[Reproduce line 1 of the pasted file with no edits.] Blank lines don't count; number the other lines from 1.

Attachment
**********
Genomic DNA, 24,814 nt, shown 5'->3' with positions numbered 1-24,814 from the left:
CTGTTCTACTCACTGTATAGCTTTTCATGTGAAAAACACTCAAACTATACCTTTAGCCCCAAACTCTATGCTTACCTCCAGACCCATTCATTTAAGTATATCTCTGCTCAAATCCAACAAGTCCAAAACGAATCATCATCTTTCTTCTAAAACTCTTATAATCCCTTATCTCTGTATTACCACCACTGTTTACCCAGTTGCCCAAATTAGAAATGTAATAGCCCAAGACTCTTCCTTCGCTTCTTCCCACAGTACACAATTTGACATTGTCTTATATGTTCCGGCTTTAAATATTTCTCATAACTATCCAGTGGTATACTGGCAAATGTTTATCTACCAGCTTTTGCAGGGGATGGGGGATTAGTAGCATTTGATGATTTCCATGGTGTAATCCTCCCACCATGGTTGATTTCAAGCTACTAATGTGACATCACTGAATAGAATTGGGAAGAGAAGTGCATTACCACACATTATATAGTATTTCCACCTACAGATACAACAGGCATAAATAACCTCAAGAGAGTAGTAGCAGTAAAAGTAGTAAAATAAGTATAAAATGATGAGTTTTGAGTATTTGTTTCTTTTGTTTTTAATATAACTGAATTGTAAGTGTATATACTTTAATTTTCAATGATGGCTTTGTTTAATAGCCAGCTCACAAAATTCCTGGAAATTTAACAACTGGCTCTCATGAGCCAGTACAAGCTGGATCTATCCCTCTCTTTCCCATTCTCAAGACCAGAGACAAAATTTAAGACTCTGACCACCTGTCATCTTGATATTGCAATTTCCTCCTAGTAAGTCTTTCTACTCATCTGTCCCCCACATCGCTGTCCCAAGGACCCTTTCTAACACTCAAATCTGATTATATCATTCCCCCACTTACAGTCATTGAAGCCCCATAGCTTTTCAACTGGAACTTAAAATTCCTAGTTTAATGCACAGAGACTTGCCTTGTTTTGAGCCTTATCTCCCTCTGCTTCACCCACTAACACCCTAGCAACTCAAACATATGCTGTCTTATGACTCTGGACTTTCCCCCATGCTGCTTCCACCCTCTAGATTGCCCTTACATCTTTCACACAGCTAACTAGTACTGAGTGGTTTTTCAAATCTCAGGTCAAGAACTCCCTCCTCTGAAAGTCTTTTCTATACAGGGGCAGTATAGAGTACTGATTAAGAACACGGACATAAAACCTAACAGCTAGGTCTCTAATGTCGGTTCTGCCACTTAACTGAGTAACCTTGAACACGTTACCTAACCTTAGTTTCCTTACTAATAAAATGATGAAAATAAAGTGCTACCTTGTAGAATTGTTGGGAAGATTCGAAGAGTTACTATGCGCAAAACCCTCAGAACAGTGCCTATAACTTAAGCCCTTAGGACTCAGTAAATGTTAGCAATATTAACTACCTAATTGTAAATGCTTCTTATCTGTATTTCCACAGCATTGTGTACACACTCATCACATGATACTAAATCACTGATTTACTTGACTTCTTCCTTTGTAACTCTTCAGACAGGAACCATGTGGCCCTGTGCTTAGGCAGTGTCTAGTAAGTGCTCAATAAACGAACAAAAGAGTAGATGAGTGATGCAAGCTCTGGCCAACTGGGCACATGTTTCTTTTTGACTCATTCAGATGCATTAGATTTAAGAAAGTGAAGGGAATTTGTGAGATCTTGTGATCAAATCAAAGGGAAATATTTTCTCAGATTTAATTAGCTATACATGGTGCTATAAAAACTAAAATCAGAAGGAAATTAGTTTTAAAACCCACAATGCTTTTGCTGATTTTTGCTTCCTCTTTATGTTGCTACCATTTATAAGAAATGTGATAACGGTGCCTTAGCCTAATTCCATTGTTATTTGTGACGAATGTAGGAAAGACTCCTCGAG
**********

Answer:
Genomic DNA, 24,814 nt, shown 5'->3' with positions numbered 1-24,814 from the left: